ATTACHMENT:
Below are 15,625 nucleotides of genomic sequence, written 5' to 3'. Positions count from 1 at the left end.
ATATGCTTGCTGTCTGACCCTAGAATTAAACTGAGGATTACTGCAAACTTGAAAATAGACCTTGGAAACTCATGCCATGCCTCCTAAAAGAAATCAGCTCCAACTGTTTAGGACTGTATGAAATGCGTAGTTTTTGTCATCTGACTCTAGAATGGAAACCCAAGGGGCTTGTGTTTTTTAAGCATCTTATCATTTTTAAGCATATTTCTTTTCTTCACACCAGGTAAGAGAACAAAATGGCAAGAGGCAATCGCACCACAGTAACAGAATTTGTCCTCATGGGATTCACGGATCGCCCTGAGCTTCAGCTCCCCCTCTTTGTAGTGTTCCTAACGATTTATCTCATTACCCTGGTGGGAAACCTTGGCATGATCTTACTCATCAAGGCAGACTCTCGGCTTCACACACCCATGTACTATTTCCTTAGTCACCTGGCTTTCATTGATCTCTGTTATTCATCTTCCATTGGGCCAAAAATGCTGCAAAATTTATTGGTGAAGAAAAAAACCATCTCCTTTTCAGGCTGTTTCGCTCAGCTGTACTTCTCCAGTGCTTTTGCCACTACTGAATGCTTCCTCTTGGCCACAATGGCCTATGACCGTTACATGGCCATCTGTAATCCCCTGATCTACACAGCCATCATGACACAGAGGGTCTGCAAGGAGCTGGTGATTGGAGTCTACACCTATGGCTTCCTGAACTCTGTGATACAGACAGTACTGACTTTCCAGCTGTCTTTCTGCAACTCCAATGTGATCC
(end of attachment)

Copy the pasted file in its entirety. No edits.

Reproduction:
Below are 15,625 nucleotides of genomic sequence, written 5' to 3'. Positions count from 1 at the left end.
ATATGCTTGCTGTCTGACCCTAGAATTAAACTGAGGATTACTGCAAACTTGAAAATAGACCTTGGAAACTCATGCCATGCCTCCTAAAAGAAATCAGCTCCAACTGTTTAGGACTGTATGAAATGCGTAGTTTTTGTCATCTGACTCTAGAATGGAAACCCAAGGGGCTTGTGTTTTTTAAGCATCTTATCATTTTTAAGCATATTTCTTTTCTTCACACCAGGTAAGAGAACAAAATGGCAAGAGGCAATCGCACCACAGTAACAGAATTTGTCCTCATGGGATTCACGGATCGCCCTGAGCTTCAGCTCCCCCTCTTTGTAGTGTTCCTAACGATTTATCTCATTACCCTGGTGGGAAACCTTGGCATGATCTTACTCATCAAGGCAGACTCTCGGCTTCACACACCCATGTACTATTTCCTTAGTCACCTGGCTTTCATTGATCTCTGTTATTCATCTTCCATTGGGCCAAAAATGCTGCAAAATTTATTGGTGAAGAAAAAAACCATCTCCTTTTCAGGCTGTTTCGCTCAGCTGTACTTCTCCAGTGCTTTTGCCACTACTGAATGCTTCCTCTTGGCCACAATGGCCTATGACCGTTACATGGCCATCTGTAATCCCCTGATCTACACAGCCATCATGACACAGAGGGTCTGCAAGGAGCTGGTGATTGGAGTCTACACCTATGGCTTCCTGAACTCTGTGATACAGACAGTACTGACTTTCCAGCTGTCTTTCTGCAACTCCAATGTGATCC